Back at the studio, I unpacked the shopping while Len made a bed with her toys and started leafing through her children’s bible. I asked her if there was anything she fancied for dinner, and she headbutted an open page in her book. It was Jesus and the feeding of the 5000. I made us fish finger sandwiches.
While I was cooking, Len read some more of her bible. As I was putting our sandwiches together, I heard a tapping on my typewriter. Craning my head around the doorway, I saw Len at the desk, on this very laptop. I saved what she typed:
“I am God.”
Maybe my chicken couldn’t speak to me directly, but she’d found a way to communicate. I had to reply:
“What makes you say that?”
“My family are dead. I am the only one left.”
“Who were your family?”
“Those in the supermarket, the Indian, the Chinese and the kebab shop.”
No wonder we’d crossed the road so many times. Thankfully there isn’t a KFC in the village, and Deliveroo don’t deliver(oo).
“I am God.”
“How do I know?”
I couldn’t ask for proof besides her survival outside the local food outlets, because that would deny faith. Even though I’m an atheist, I at least had a chicken for company. My chicken – imaginary or not – had helped me overcome my social anxiety.
“You’ll never know,” she wrote, “my beautiful typewriter.”
But there was no reply. My chicken had disproved herself, because I’d asked.
As an atheist, I don’t pray to any false deity made in man’s image, but Lenny the chicken will forever live in my mind.
Kentucky fried | Protect me from what I want (Michel Koven Blog)
© Steve Laker, 2019
THE WRITER’S LIFE | FLASH FICTION
With my fight for independence still very much ongoing with DWP, and mindful of a personal promise to keep writing and not let them take this from me, I remembered I’m a part-time surrealist, and I’ve not written much which is real or unreal lately.
Initially I thought I’d write a short story about poverty, food banks, and the UK government’s economic genocide. I decided that could wait, after I spotted a writing prompt which might permit me wider thought: ‘A can of soup’.
So I mixed up some paints to tell the real and fictional lives of a writer…
CAMPBELL’S CHICKEN SOUP
I was hungry and lately I’d had a cold. I fancied chicken soup and CBeebies, or repeats of Doctor Who with Tom Baker and Matt Smith. But my cupboards were bear and my pre-pay meter low, so I decided to use the last of my electricity to heat a tin of Campbell’s soup given to me by Andy Warhol.
This being a piece of art history, the can displayed no use-by date. Given who it was from, I shouldn’t have been surprised when I found an egg inside. Instructions too. I was to place the egg in an oven at the lowest possible setting, checking on it every two hours until it hatched.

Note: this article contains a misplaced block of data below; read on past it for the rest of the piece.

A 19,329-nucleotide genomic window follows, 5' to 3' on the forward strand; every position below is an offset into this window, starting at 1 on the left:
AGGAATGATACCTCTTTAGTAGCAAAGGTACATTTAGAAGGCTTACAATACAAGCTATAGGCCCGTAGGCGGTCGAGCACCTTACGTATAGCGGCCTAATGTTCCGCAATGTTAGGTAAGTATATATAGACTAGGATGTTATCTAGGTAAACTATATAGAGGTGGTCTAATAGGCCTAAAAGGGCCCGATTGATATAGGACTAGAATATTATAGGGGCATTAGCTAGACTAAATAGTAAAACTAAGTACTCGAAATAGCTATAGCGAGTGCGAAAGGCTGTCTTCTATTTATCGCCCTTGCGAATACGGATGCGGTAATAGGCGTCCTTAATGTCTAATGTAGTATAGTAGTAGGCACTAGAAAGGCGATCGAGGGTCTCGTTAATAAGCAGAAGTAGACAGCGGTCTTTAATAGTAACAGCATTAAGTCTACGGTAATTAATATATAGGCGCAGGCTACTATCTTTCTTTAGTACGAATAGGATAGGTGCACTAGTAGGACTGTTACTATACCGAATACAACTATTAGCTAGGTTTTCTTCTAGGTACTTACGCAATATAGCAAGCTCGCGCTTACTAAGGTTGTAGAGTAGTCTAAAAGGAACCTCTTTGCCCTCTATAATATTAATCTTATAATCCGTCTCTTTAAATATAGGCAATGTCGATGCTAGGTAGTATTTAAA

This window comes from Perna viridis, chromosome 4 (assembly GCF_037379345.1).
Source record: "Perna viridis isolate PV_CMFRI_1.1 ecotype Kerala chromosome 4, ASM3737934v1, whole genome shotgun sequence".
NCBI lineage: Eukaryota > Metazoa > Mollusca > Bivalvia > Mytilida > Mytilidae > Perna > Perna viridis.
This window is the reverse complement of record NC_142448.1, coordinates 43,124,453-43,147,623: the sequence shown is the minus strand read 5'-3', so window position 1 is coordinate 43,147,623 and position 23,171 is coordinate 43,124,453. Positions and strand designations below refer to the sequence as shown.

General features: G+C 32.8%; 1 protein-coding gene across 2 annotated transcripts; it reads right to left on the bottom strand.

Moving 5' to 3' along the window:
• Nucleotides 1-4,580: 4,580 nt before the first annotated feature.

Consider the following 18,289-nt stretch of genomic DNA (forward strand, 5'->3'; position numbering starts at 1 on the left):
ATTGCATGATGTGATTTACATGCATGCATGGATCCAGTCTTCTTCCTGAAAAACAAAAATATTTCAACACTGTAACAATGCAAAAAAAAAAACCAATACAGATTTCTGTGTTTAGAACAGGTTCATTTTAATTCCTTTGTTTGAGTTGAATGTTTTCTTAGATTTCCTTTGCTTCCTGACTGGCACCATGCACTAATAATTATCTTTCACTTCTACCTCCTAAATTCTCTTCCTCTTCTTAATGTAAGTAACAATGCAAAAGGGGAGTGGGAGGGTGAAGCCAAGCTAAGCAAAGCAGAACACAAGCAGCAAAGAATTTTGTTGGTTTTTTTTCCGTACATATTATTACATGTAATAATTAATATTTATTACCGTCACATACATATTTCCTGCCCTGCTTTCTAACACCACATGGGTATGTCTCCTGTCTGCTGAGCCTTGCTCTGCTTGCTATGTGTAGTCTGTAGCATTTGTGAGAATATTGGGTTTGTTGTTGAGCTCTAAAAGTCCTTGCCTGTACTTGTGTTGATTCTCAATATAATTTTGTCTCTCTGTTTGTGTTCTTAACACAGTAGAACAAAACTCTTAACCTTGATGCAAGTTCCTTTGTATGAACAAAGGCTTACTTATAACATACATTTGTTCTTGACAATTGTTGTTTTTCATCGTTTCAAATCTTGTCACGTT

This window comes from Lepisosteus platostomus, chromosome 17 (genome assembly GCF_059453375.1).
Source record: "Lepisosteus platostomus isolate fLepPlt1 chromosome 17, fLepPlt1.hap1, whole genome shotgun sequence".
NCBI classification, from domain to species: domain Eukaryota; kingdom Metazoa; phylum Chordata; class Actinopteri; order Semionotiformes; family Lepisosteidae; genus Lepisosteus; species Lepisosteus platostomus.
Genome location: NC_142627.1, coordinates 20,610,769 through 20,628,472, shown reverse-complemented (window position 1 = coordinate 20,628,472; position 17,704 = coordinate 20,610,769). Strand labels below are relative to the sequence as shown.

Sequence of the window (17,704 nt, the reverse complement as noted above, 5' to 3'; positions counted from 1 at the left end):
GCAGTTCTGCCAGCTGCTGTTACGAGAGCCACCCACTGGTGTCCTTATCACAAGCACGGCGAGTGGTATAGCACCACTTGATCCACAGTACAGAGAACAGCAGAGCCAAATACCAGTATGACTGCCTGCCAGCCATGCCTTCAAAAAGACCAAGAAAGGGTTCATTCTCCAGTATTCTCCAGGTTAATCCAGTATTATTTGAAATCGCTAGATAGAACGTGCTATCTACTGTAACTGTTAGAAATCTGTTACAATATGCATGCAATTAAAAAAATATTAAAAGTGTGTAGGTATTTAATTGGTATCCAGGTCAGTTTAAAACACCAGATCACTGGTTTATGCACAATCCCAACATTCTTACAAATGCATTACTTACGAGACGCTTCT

My cooker is electric, so the lowest setting is 70 degrees. Fearing this might be a little warm, I left the oven door open. An egg was unlikely to attempt escape, but it would eventually hatch. My anxiety dictates I don’t go out much, but I had someone else to feed now, so I ordered some seeds on the internet.
After a couple of days, a yellow chick hatched and began frantically chirping at me. Too small to peck at the seeds I’d bought, I fed it liquidised food from a syringe I happened to have lying around.
It was impossible to tell if my chick was a boy or girl. In any other setting, if it’d been a girl, she’d have been reared for egg-laying, or fattened up for human consumption. A boy would be discarded, often destined to be reptile food. I called it Lenny, or Len, after Leonard Hofstadter, or Helen of Troy.
For the first few nights, I slept in the kitchen next to the warmth from the oven, waking every couple of hours to feed Lenny. In return, she (I’d decided) gave substance to my lonely life, where lately I’d have put my head in her home if I cooked with gas. After about a week, Helen was pecking at the seeds I’d bought.
I let Len live in the oven and left the door open. If she wished, she could have the run of the flat. She grew quickly and after a month, she was of a size which wouldn’t look out of place in a supermarket freezer.
Some birds are born with very large head-to-body ratios (the corvids, penguins, parakeets and parrots), and many are as intelligent as dolphins or the great apes. All birds are born with instincts. The first is imprinting the face they see on hatching as that of their mother.
I was Leonard Hofstadter’s mum, noted psychologist Dr Beverley Hofstadter. As though prompted by that, Len developed some strange behaviour, and I wondered if it might also be instinctive.
Lenny kept getting out of the cooker and pressing the buttons on the front. She started plucking at her feathers, as though preparing herself for roasting, like an old Doctor Who on a carving trolley at The Restaurant at the End of the Universe. I had a depressed chicken. Was it because mine was the first face she saw when she’d hatched? Or was Helen actually Leonard, burdened with a childhood lived in shadows? I switched the oven off at the mains.
Just lately I’ve been so broke that I’ve had to choose between eating and heating. Now I’ve got Len, I took a doorstep loan and put money on the electric key, so she wouldn’t need the oven to keep warm. It means she can watch TV as well, and she loves CBeebies.
Tomorrow we’ll visit the local charity shops to buy my chicken some toys. We’re out of food, so we’ll have to go to the food bank as well.
© Steve Laker, 2019
It all started when Andy Warhol painted a Campbell’s soup can. I just wondered what happened to what he painted. Can’t tell them apart at all.